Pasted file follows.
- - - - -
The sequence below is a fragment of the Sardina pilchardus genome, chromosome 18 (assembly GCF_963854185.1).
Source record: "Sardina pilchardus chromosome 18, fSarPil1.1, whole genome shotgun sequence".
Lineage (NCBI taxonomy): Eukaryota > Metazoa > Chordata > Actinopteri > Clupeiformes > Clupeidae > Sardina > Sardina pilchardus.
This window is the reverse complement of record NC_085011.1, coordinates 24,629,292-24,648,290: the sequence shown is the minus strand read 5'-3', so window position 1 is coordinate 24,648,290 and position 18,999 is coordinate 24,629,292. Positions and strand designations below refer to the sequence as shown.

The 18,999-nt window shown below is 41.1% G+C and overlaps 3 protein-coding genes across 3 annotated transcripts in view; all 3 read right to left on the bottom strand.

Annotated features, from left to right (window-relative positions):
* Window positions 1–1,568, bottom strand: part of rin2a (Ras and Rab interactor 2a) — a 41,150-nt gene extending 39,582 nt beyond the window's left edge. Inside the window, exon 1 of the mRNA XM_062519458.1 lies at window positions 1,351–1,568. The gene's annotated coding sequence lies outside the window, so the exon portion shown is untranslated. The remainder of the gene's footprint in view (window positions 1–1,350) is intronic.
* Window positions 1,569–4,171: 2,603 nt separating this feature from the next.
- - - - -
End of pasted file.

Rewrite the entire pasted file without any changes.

The sequence below is a fragment of the Sardina pilchardus genome, chromosome 18 (assembly GCF_963854185.1).
Source record: "Sardina pilchardus chromosome 18, fSarPil1.1, whole genome shotgun sequence".
Lineage (NCBI taxonomy): Eukaryota > Metazoa > Chordata > Actinopteri > Clupeiformes > Clupeidae > Sardina > Sardina pilchardus.
This window is the reverse complement of record NC_085011.1, coordinates 24,629,292-24,648,290: the sequence shown is the minus strand read 5'-3', so window position 1 is coordinate 24,648,290 and position 18,999 is coordinate 24,629,292. Positions and strand designations below refer to the sequence as shown.

The 18,999-nt window shown below is 41.1% G+C and overlaps 3 protein-coding genes across 3 annotated transcripts in view; all 3 read right to left on the bottom strand.

Annotated features, from left to right (window-relative positions):
* Window positions 1–1,568, bottom strand: part of rin2a (Ras and Rab interactor 2a) — a 41,150-nt gene extending 39,582 nt beyond the window's left edge. Inside the window, exon 1 of the mRNA XM_062519458.1 lies at window positions 1,351–1,568. The gene's annotated coding sequence lies outside the window, so the exon portion shown is untranslated. The remainder of the gene's footprint in view (window positions 1–1,350) is intronic.
* Window positions 1,569–4,171: 2,603 nt separating this feature from the next.